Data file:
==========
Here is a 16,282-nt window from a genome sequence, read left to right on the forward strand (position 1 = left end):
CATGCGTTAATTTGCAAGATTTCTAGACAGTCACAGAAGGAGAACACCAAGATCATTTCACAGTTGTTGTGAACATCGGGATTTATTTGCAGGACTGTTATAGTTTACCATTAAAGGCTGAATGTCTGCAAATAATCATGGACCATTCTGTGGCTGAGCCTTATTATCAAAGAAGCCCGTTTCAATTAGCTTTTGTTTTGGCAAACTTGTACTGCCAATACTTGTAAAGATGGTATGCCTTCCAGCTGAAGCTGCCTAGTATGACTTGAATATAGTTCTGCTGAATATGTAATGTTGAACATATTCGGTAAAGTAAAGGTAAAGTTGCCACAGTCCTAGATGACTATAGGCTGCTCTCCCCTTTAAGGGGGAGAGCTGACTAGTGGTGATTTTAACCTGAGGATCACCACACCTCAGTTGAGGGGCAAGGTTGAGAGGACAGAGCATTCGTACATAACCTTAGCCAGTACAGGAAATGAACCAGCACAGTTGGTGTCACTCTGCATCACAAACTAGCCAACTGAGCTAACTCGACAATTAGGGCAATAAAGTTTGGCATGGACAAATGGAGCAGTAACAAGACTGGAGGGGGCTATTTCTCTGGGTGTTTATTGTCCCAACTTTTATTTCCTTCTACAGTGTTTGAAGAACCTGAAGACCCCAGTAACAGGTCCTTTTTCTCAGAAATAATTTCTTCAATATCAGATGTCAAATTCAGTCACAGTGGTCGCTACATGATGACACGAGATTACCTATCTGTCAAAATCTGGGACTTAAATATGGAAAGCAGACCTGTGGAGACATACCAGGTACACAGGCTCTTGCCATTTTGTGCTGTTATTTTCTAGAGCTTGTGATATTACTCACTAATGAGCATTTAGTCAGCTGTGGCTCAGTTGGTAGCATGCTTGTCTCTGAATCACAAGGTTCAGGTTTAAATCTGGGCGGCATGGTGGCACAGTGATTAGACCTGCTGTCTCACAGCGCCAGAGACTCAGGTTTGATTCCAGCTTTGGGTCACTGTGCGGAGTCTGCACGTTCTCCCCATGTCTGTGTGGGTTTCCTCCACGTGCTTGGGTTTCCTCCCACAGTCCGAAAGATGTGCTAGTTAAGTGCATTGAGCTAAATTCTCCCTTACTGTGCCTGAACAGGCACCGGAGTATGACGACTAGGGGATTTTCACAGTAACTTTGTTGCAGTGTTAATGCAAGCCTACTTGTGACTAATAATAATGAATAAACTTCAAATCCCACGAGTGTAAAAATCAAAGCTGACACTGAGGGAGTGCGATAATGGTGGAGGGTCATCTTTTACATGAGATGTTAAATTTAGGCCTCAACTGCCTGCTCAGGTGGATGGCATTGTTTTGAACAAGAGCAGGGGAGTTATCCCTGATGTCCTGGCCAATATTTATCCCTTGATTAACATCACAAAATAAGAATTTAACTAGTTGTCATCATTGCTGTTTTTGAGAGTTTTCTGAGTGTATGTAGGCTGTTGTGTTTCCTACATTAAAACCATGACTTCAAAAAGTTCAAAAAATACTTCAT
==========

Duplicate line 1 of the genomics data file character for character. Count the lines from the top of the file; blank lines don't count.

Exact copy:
Here is a 16,282-nt window from a genome sequence, read left to right on the forward strand (position 1 = left end):